The foundation for the approach presented here is that these functions can be solve on a continuum, from completely natural to human designed with (daily) operations. For simplification we consider this continuum to have four stages: natural, design by placement, structural design and design with operations. These stages can be explained by looking at the treatment function of controlling DO and CO2. In a pond with no inlet of water and no aeration this is solved naturally e.g., by transfer of O2 and CO2 across the water to air surface. In mariculture, this is solved e.g., by placing the pen strategically where enough flow-through of water is present, a design by placement. In a race-way system, this function can be solved by designing a sequence of raceways with cascading flow between water bodies, a structural design. Finally, in a RAS system, this could be solved e.g., by mechanically aerate the water or by pumping O2 into it, designed with operations.
This continuum can be visualized and linked to the production function approach, see Figure 2.
A fuzzy line exists between when a designed solution is implicit or explicit. In this paper the following rule of thumb is used: if function requires operations (much more frequent than the lifetime of the design, e.g., daily or near daily) it is explicit. Otherwise it is an implicit design, i.e., design by placement or structural design.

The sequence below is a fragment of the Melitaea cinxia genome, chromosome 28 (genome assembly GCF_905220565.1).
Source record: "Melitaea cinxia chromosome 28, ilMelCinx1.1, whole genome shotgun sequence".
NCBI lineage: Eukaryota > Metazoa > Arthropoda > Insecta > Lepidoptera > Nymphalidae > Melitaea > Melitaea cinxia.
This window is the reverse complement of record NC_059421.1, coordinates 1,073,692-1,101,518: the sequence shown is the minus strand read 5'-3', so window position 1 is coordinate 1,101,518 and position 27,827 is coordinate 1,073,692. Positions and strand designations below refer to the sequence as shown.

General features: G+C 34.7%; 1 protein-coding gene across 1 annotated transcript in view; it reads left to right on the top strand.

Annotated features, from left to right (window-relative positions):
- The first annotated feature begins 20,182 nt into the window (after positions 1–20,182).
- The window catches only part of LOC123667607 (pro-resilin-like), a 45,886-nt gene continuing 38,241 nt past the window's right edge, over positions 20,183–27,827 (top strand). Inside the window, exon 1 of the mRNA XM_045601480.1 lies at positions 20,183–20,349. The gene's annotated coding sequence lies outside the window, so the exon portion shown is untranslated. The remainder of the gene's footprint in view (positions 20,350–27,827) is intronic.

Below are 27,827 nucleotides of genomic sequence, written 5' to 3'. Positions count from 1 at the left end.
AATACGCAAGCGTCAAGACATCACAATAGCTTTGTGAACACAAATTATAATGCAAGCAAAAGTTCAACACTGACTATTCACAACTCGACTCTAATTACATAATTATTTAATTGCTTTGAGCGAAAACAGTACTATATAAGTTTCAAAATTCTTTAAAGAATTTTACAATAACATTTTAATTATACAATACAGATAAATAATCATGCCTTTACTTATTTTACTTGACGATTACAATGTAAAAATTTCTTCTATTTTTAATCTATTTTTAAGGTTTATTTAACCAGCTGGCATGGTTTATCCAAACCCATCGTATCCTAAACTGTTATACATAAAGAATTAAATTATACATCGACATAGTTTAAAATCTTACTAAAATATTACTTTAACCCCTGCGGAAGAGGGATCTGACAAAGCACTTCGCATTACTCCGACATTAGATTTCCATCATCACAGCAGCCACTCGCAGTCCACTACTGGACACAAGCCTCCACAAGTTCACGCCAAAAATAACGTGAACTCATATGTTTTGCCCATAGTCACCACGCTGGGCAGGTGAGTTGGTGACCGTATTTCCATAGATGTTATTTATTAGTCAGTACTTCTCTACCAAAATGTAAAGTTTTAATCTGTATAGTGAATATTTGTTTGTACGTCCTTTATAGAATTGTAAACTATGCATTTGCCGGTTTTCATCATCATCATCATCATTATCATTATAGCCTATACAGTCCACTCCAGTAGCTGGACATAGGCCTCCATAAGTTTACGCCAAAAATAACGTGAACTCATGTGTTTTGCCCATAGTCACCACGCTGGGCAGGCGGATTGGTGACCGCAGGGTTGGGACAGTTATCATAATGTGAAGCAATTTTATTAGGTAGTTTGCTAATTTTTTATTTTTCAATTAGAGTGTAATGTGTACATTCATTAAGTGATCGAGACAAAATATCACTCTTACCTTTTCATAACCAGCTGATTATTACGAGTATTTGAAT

In the production function approach, the function is present if it is explicitly solved, i.e., design with operation on that specific function. Operations that deal with the design itself are not included, like when pens are moved to rest an area.

4. Systems of Different Intensity Levels

The production functions map can be made specific to different levels of production intensity. Using the literature from previous work a description of the terms extensive, semi-intensive and intensive aquaculture is framed. As mentioned earlier, over 60 articles linked the production system to intensity by using one or more of the three terms. These descriptions framed out the meaning of extensive, semi-intensive and intensive aquaculture production systems.

4.1. Extensive Aquaculture Systems

As widely identified in the literature, the most extensive systems are those where there is little or even no human interference. As a consequence, those systems generally produce less than those of more intensity. A common type of an extensive system is where a restricted zone created by a net, cage or some type of a fence is inserted in a larger water body where animals can be cultured inside. Another type can be a pond farm where no additional feeding is used and the ecosystem inside the pond provides feed for the cultured animals [11].
Extensive systems do not seem to have gained much attention judging on the material analyzed for this review. That should not come as a surprise considering the fact that those systems apply a minimum amount of functions. Iwama [12] stated that extensive aquaculture systems resembled the natural environment of the inhabitants without applying supplemental food. Gomiero [13] defined extensive aquaculture as lightly stocked systems where water throughput is not boosted and feed or fertilizer inputs not applied. Edwards and Demaine [14] provided a similar definition and referred to extensive systems as those depending on natural food sources within the culture unit where feed additional feed inputs are not added intentionally. Nevertheless, extensive systems have been connected to functions such as feeding or fertilizing in the literature [15,16,17]. This indicates an inconsistency in the definitions about intensity of aquaculture systems.